5. Run the script, by clicking the “Run” button or hitting Command-R on the keyboard. A “Results” window should appear in the script editor, containing the word “oval”, “rectangle” or whatever is the class of your selected object. (If you are using AppleWorks version 5, this script will not run.)

Each object belongs to one class that best describes it. But sometimes that class is a subclass of another class.

For instance, the circle in Figure 1 is precisely classed as an “oval”, but can more generally be classed as a “graphic object”. That’s because “oval” is a subclass of “graphic object”. “Rectangle” is also a subclass of “graphic object”. So it is true to say that all of the objects in Figure 1 are classed as graphic objects, but are more precisely subclassed as ovals and rectangles.

The dictionary tells us whether a class is a subclass of another by listing an “inheritance” property. We will discuss inheritance in depth in an upcoming tutorial.

Exercise 3: Subclasses of Graphic Object
What classes in the AppleWorks Graphics Suite are subclasses of the graphic object class? Let’s see.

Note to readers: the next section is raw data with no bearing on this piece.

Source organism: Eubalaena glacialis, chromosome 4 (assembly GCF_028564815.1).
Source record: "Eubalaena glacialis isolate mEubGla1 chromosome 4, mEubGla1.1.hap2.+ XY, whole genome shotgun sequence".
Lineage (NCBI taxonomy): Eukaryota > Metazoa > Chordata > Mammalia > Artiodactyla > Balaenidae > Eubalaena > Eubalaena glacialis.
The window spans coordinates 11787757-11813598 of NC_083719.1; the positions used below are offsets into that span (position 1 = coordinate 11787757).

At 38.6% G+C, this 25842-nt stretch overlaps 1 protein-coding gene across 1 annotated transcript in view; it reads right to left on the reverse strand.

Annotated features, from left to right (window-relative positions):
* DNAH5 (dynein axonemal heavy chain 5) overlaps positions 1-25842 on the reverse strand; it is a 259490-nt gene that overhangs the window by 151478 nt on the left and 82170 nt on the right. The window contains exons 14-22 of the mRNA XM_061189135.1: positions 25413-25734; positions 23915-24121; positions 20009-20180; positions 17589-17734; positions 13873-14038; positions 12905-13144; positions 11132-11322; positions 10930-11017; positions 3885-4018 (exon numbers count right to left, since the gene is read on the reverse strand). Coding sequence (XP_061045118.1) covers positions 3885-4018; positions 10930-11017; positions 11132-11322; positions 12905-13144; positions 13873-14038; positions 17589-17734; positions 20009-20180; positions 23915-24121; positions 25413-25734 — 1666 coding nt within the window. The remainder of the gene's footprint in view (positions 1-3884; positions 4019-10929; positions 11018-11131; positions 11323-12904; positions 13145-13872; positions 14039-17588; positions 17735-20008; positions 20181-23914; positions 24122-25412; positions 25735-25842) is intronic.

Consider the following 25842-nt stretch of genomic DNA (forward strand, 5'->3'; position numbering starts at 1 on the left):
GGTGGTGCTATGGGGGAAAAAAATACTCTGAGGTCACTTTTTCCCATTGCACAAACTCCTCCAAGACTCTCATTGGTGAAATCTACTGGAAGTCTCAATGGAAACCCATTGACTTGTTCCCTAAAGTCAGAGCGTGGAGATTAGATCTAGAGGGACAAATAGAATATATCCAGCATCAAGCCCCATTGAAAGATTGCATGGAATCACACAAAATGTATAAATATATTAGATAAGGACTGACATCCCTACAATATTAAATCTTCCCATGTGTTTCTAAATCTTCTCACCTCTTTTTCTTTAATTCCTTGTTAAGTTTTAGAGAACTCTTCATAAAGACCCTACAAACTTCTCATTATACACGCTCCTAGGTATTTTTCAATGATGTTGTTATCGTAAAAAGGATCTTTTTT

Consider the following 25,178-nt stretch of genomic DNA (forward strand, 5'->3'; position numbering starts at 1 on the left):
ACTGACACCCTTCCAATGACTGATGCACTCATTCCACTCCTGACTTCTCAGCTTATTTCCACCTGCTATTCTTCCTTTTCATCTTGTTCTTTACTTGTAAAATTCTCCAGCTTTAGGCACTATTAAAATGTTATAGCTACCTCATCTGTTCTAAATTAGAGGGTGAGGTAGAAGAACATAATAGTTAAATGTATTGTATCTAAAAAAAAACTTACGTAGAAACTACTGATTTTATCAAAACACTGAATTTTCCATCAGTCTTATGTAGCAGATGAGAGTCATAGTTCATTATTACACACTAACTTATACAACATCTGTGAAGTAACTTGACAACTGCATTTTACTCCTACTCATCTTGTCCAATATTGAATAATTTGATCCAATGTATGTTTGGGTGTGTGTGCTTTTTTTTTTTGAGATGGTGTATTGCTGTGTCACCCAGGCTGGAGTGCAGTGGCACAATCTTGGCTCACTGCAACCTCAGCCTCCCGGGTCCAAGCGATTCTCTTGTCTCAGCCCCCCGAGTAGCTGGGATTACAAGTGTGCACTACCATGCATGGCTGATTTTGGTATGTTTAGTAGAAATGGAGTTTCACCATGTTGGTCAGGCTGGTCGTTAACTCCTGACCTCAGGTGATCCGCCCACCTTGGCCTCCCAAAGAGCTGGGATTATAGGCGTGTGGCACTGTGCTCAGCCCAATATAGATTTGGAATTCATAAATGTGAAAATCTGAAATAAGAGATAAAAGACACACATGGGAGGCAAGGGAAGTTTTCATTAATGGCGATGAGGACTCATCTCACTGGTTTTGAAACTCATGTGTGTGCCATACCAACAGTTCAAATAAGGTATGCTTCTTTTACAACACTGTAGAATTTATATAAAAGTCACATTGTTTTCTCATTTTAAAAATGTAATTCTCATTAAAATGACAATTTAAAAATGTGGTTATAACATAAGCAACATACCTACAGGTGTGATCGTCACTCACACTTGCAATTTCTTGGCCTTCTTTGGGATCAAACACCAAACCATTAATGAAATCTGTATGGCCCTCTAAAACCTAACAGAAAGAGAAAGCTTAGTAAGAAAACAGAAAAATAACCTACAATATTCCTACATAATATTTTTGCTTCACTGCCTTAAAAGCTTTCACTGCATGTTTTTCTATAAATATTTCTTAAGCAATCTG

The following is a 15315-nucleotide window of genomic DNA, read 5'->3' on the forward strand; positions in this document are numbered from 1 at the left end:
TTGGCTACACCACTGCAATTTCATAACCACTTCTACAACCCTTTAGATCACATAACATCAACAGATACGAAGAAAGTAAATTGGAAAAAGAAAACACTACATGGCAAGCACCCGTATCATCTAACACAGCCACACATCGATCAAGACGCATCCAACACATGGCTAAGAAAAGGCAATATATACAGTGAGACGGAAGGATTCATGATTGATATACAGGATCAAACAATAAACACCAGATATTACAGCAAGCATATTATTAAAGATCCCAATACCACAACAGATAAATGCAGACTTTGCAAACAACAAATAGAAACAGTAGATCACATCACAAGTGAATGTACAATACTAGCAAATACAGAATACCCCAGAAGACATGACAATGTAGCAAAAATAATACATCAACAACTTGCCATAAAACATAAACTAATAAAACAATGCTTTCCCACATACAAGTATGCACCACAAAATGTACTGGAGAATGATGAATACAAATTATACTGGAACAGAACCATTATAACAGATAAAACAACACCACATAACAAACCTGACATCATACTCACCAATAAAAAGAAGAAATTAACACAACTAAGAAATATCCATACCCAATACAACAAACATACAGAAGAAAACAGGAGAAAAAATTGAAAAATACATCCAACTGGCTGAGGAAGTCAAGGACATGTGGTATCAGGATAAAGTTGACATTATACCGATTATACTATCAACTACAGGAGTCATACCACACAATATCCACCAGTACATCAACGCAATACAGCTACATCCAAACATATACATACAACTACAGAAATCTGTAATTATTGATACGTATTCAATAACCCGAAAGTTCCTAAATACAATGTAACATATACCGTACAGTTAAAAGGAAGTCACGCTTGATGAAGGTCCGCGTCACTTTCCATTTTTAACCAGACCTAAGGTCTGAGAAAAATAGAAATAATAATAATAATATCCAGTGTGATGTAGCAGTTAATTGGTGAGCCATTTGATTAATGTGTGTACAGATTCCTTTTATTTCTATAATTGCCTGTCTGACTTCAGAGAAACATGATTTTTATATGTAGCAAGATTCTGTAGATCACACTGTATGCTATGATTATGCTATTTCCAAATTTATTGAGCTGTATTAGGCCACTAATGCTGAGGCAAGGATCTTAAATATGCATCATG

1. In the AppleWorks dictionary, scroll down to the “AppleWorks Graphics Suite”.
    2. Select each class (in italics in the left pane) and note whether it lists “<inheritance> graphic object -- subclass of graphic object” as a property. See Figure 5. You should see that every class of object that you can draw (eg oval, rectangle, line, text frame) is a subclass of graphic object.




      Figure 5: Text Frame is a Subclass of Graphic Object


Supplementary Exercises
Try these supplementary tasks:
    1. Select some text in an AppleWorks word processing document. Run the script in Figure 3.
    2. Select a cell in an AppleWorks spreadsheet document. Run the script in Figure 3.
    3. Check the dictionary to identify the subclasses of “cell” and “text”.

You’ve identified the class of several objects. Class alone, however, is not enough to fully specify an object. In the next tutorial, we’ll use the object model to identify objects as particular elements in a container.